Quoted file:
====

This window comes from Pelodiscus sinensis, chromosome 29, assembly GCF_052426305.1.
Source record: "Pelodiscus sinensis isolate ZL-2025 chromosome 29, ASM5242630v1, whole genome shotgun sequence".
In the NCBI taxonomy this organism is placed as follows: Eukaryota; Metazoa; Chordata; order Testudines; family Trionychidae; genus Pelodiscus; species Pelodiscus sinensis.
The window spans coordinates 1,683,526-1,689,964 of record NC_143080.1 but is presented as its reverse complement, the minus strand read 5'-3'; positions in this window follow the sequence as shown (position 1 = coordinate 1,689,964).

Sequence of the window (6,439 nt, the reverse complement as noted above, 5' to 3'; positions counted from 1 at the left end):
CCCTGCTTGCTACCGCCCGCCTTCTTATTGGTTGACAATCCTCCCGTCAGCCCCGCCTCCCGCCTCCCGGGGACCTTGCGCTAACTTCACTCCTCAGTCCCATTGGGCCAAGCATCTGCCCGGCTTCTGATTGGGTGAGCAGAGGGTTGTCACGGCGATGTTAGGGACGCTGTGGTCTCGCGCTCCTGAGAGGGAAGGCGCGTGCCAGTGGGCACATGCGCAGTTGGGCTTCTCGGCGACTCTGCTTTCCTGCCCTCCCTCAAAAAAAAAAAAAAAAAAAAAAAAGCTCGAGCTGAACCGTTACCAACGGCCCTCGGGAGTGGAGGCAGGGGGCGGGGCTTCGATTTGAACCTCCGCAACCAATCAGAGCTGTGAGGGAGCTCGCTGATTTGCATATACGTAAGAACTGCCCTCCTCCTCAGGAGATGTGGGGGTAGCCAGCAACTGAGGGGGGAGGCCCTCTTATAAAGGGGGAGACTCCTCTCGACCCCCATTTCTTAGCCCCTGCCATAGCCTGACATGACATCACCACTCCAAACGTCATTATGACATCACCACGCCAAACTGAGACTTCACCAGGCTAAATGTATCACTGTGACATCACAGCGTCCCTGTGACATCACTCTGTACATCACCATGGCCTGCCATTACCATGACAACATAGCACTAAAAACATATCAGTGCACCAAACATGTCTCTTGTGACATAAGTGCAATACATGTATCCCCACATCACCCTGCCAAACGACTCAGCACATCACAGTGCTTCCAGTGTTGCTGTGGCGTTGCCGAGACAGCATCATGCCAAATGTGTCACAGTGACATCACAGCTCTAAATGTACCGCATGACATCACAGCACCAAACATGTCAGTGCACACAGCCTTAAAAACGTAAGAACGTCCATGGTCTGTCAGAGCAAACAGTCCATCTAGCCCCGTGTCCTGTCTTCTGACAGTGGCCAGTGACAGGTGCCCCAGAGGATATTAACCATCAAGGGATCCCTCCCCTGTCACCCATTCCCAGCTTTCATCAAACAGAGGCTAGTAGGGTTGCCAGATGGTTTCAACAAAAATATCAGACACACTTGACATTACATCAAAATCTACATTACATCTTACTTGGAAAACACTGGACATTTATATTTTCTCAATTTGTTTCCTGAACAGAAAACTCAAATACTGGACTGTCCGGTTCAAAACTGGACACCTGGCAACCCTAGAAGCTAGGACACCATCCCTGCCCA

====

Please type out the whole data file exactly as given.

This window comes from Pelodiscus sinensis, chromosome 29, assembly GCF_052426305.1.
Source record: "Pelodiscus sinensis isolate ZL-2025 chromosome 29, ASM5242630v1, whole genome shotgun sequence".
In the NCBI taxonomy this organism is placed as follows: Eukaryota; Metazoa; Chordata; order Testudines; family Trionychidae; genus Pelodiscus; species Pelodiscus sinensis.
The window spans coordinates 1,683,526-1,689,964 of record NC_143080.1 but is presented as its reverse complement, the minus strand read 5'-3'; positions in this window follow the sequence as shown (position 1 = coordinate 1,689,964).

Sequence of the window (6,439 nt, the reverse complement as noted above, 5' to 3'; positions counted from 1 at the left end):
CCCTGCTTGCTACCGCCCGCCTTCTTATTGGTTGACAATCCTCCCGTCAGCCCCGCCTCCCGCCTCCCGGGGACCTTGCGCTAACTTCACTCCTCAGTCCCATTGGGCCAAGCATCTGCCCGGCTTCTGATTGGGTGAGCAGAGGGTTGTCACGGCGATGTTAGGGACGCTGTGGTCTCGCGCTCCTGAGAGGGAAGGCGCGTGCCAGTGGGCACATGCGCAGTTGGGCTTCTCGGCGACTCTGCTTTCCTGCCCTCCCTCAAAAAAAAAAAAAAAAAAAAAAAAGCTCGAGCTGAACCGTTACCAACGGCCCTCGGGAGTGGAGGCAGGGGGCGGGGCTTCGATTTGAACCTCCGCAACCAATCAGAGCTGTGAGGGAGCTCGCTGATTTGCATATACGTAAGAACTGCCCTCCTCCTCAGGAGATGTGGGGGTAGCCAGCAACTGAGGGGGGAGGCCCTCTTATAAAGGGGGAGACTCCTCTCGACCCCCATTTCTTAGCCCCTGCCATAGCCTGACATGACATCACCACTCCAAACGTCATTATGACATCACCACGCCAAACTGAGACTTCACCAGGCTAAATGTATCACTGTGACATCACAGCGTCCCTGTGACATCACTCTGTACATCACCATGGCCTGCCATTACCATGACAACATAGCACTAAAAACATATCAGTGCACCAAACATGTCTCTTGTGACATAAGTGCAATACATGTATCCCCACATCACCCTGCCAAACGACTCAGCACATCACAGTGCTTCCAGTGTTGCTGTGGCGTTGCCGAGACAGCATCATGCCAAATGTGTCACAGTGACATCACAGCTCTAAATGTACCGCATGACATCACAGCACCAAACATGTCAGTGCACACAGCCTTAAAAACGTAAGAACGTCCATGGTCTGTCAGAGCAAACAGTCCATCTAGCCCCGTGTCCTGTCTTCTGACAGTGGCCAGTGACAGGTGCCCCAGAGGATATTAACCATCAAGGGATCCCTCCCCTGTCACCCATTCCCAGCTTTCATCAAACAGAGGCTAGTAGGGTTGCCAGATGGTTTCAACAAAAATATCAGACACACTTGACATTACATCAAAATCTACATTACATCTTACTTGGAAAACACTGGACATTTATATTTTCTCAATTTGTTTCCTGAACAGAAAACTCAAATACTGGACTGTCCGGTTCAAAACTGGACACCTGGCAACCCTAGAAGCTAGGACACCATCCCTGCCCA